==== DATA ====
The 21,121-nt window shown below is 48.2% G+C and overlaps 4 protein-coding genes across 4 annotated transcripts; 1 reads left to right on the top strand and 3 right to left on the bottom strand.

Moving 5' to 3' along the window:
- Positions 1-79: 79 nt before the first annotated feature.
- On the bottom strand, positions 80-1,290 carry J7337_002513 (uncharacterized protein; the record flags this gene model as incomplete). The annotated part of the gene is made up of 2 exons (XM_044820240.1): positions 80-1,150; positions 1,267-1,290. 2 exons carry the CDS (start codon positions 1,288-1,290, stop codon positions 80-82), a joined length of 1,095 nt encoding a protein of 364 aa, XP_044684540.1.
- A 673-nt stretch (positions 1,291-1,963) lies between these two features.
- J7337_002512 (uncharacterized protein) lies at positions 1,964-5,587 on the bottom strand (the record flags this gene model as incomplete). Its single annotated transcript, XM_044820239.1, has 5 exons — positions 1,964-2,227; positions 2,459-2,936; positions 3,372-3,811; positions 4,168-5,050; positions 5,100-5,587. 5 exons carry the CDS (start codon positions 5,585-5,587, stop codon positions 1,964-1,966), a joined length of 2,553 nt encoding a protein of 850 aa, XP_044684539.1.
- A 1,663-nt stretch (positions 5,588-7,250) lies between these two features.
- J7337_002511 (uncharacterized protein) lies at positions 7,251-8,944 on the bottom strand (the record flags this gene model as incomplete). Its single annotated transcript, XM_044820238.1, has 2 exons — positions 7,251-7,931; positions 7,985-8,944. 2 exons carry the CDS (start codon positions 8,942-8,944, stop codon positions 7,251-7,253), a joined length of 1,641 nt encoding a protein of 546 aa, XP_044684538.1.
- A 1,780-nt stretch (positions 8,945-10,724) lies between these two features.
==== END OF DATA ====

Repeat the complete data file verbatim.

The 21,121-nt window shown below is 48.2% G+C and overlaps 4 protein-coding genes across 4 annotated transcripts; 1 reads left to right on the top strand and 3 right to left on the bottom strand.

Moving 5' to 3' along the window:
- Positions 1-79: 79 nt before the first annotated feature.
- On the bottom strand, positions 80-1,290 carry J7337_002513 (uncharacterized protein; the record flags this gene model as incomplete). The annotated part of the gene is made up of 2 exons (XM_044820240.1): positions 80-1,150; positions 1,267-1,290. 2 exons carry the CDS (start codon positions 1,288-1,290, stop codon positions 80-82), a joined length of 1,095 nt encoding a protein of 364 aa, XP_044684540.1.
- A 673-nt stretch (positions 1,291-1,963) lies between these two features.
- J7337_002512 (uncharacterized protein) lies at positions 1,964-5,587 on the bottom strand (the record flags this gene model as incomplete). Its single annotated transcript, XM_044820239.1, has 5 exons — positions 1,964-2,227; positions 2,459-2,936; positions 3,372-3,811; positions 4,168-5,050; positions 5,100-5,587. 5 exons carry the CDS (start codon positions 5,585-5,587, stop codon positions 1,964-1,966), a joined length of 2,553 nt encoding a protein of 850 aa, XP_044684539.1.
- A 1,663-nt stretch (positions 5,588-7,250) lies between these two features.
- J7337_002511 (uncharacterized protein) lies at positions 7,251-8,944 on the bottom strand (the record flags this gene model as incomplete). Its single annotated transcript, XM_044820238.1, has 2 exons — positions 7,251-7,931; positions 7,985-8,944. 2 exons carry the CDS (start codon positions 8,942-8,944, stop codon positions 7,251-7,253), a joined length of 1,641 nt encoding a protein of 546 aa, XP_044684538.1.
- A 1,780-nt stretch (positions 8,945-10,724) lies between these two features.